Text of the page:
Frame of Reference Glasses Diagram

Frame of Reference Glasses Diagram

In order to develop critical social justice literacy, we must be able to see how our ideas, views, and opinions are not objective and independent, but rather the result of myriad social messages and conditioning forces. The first layer of socialization we might easily identify is our family. While our families do indeed form the first unit through which we learn language, values, and behaviors, our parents and families are not the sole or dominant forces of socialization. There are many other socializing forces including schooling, media, and religion, which also wield great authority. Thus the common conception that families are the sole forces of socialization is an incomplete view because our families themselves are products of socialization. In order to critically reflect on the forces of socialization that shape us, we must understand the role of broader society.

“You” in Relation to the “Groups” to Which You Belong

Humans are social beings who depend on the humans around us to make sense of our world. A useful metaphor for understanding how we learn to make sense of our world is to think of our culture as a pair of glasses that we wear at all times (see Figure 3.2). Just like the fish is always immersed in water, we are always wearing our cultural glasses and cannot ever truly take them off. There are two significant parts to these glasses: the frames and the lenses. The frames are the “big picture” (macro) norms—what everyone in that culture is taught from birth. The lenses constitute the individual (micro) perspective.

At the frame (macro) level, for example, in the culture of mainstream United States and Canada, we are all taught that pink is for girls and blue is for boys, that democracy and free market capitalism are the best forms of government and economic policy, and that we should strive to be independent from others. Regardless of whether or not we personally agree


with these teachings, we all receive them through social institutions like schools, government, and the mass media.

For example, even if as parents we want to challenge traditional gender roles and intentionally avoid dressing our daughters in pink or sons in blue, we still receive the message in mainstream culture whenever we watch TV, walk through the toy aisles in stores, or order a Happy Meal at McDonald’s and are asked if we want the “girl” or “boy” toy. In fact, many parents who try to avoid traditional gender teachings find it to be a losing battle, given the relentless messages children receive from everything else around them; we are constantly being pressured to follow the norms of society.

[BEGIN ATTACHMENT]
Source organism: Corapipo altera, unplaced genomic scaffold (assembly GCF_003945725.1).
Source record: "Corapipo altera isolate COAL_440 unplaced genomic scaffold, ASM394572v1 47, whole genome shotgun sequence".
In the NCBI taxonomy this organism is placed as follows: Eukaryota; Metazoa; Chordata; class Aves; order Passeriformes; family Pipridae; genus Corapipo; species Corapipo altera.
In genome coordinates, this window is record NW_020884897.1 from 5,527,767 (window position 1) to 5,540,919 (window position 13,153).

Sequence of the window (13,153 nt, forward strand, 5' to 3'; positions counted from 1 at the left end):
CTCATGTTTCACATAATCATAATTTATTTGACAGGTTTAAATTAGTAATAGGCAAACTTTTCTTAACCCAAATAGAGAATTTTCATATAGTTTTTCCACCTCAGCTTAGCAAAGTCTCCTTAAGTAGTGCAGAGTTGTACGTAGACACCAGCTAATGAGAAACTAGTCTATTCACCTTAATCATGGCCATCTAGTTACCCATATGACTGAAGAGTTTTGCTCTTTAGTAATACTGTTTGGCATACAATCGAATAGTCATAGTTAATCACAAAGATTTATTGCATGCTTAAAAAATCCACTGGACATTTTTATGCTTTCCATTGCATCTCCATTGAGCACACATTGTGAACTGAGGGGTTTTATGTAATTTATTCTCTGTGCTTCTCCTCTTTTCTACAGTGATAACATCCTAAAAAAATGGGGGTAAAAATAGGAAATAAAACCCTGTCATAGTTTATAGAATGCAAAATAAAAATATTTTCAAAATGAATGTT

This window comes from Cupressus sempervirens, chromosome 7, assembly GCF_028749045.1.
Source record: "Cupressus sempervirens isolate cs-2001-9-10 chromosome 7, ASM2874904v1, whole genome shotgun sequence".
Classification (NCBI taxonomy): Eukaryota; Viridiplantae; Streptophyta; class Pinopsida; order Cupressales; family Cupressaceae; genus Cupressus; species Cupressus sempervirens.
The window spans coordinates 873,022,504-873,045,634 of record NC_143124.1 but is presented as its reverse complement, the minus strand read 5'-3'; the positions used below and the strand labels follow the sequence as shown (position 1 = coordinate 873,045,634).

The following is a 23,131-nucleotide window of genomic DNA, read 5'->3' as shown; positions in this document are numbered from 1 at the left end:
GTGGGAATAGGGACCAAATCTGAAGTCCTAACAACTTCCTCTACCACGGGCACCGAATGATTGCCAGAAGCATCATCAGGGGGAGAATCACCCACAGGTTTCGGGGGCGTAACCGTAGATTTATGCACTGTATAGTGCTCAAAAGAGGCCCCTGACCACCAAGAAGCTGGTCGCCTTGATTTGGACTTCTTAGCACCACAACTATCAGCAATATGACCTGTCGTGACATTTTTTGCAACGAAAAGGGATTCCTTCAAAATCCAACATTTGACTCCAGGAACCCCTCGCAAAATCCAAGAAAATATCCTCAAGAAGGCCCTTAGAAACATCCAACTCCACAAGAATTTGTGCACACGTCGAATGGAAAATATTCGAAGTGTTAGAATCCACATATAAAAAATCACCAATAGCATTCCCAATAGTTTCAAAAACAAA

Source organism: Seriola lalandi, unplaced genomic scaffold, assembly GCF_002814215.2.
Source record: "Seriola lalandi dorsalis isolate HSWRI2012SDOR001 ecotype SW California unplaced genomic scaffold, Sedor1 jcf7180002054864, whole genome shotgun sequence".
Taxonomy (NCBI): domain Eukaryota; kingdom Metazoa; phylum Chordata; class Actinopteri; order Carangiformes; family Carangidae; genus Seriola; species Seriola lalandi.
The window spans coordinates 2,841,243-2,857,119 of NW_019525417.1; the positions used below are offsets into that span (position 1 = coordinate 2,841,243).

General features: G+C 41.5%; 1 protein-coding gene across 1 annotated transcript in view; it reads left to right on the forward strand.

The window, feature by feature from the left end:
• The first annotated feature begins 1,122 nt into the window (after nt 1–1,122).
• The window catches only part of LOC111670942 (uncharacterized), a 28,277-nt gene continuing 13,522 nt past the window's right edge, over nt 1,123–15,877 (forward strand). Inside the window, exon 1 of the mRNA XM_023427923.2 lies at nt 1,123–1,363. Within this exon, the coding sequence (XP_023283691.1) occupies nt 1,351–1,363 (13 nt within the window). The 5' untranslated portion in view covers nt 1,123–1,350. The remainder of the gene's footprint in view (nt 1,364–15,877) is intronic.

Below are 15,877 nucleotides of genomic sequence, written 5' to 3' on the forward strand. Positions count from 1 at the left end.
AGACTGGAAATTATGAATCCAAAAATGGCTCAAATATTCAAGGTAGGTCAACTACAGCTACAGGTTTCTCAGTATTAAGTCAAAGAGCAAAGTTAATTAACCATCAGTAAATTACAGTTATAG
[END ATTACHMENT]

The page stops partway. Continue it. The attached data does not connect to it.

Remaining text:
The social groups we are born or develop into are part of the frames of our glasses. For example, when we are born we are socialized according to whether we are male or female, rich or poor, able-bodied or with a disability. While group divisions are not in reality this clear-cut, the macro level of society organizes groups into simple either/or groupings (called binaries). For every social group, there is an opposite group. One cannot learn what a social group is, without also learning what the group is not. Thus the frames of our glasses are the big picture ideas about social groups. Although there are many, the primary groups that we name here are: race, class, gender, sexuality, ability status/exceptionality, religion, and nationality.

Figure 3.3 is intended to help readers begin the process of identifying several of their key social group memberships. Despite these limitations, our intention is that readers use this chart for the purpose of beginning to understand the relevance of race/ethnicity in society at large.

We develop our ideas about people in terms of their race, class, gender, sexuality, ethnicity, religion, ability, and citizenship from the culture that surrounds us, and many of these ideas are “below the surface” or below the conscious level. But we all rely on shared understandings about these social groups because we receive messages collectively about them from our culture. The frameworks we use to make sense of race, class, or gender are taken for granted and often invisible to us.

PERSPECTIVE CHECK: We have based the list in Figure 3.3 on categories of identification that are collected by the Canadian and U.S. governments. However, these categorizations do not reflect the complexities of race and ethnicity as experienced in society. For example, in Figure 3.3 we have included Latino/Hispanic under the category of race despite the fact that this is not technically a singular racial group; it includes many racial


groups. We have included it because of the very real racialized experiences that occur for people who are identified as Latino/Hispanic.

Race and ethnicity are examples of how complex and interrelated these categories can be. While race and ethnicity are related in important ways and often used interchangeably, they are not interchangeable. Race is a socially constructed system of classifying humans based on particular phenotypical characteristics (skin color, hair texture, and bone structure). Ethnicity refers to a group of people bound by a common language, culture, spiritual tradition, and/or ancestry. Ethnic groups can bridge national borders and still be one group (such as the Cree community, which straddles the United States and Canada). At the same time, ethnic groups can live within the same national borders and not share the same ethnic identity. For example, “British” refers to people of English, Scottish, and Welsh ancestry who live in the United Kingdom of Great Britain. However the English, Scottish, and Welsh are distinct ethnic groups. As well, British can refer to citizens of Great Britain who may have racial and ethnic heritages other than English, Scottish, or Welsh— such as African, Asian, or Arab.

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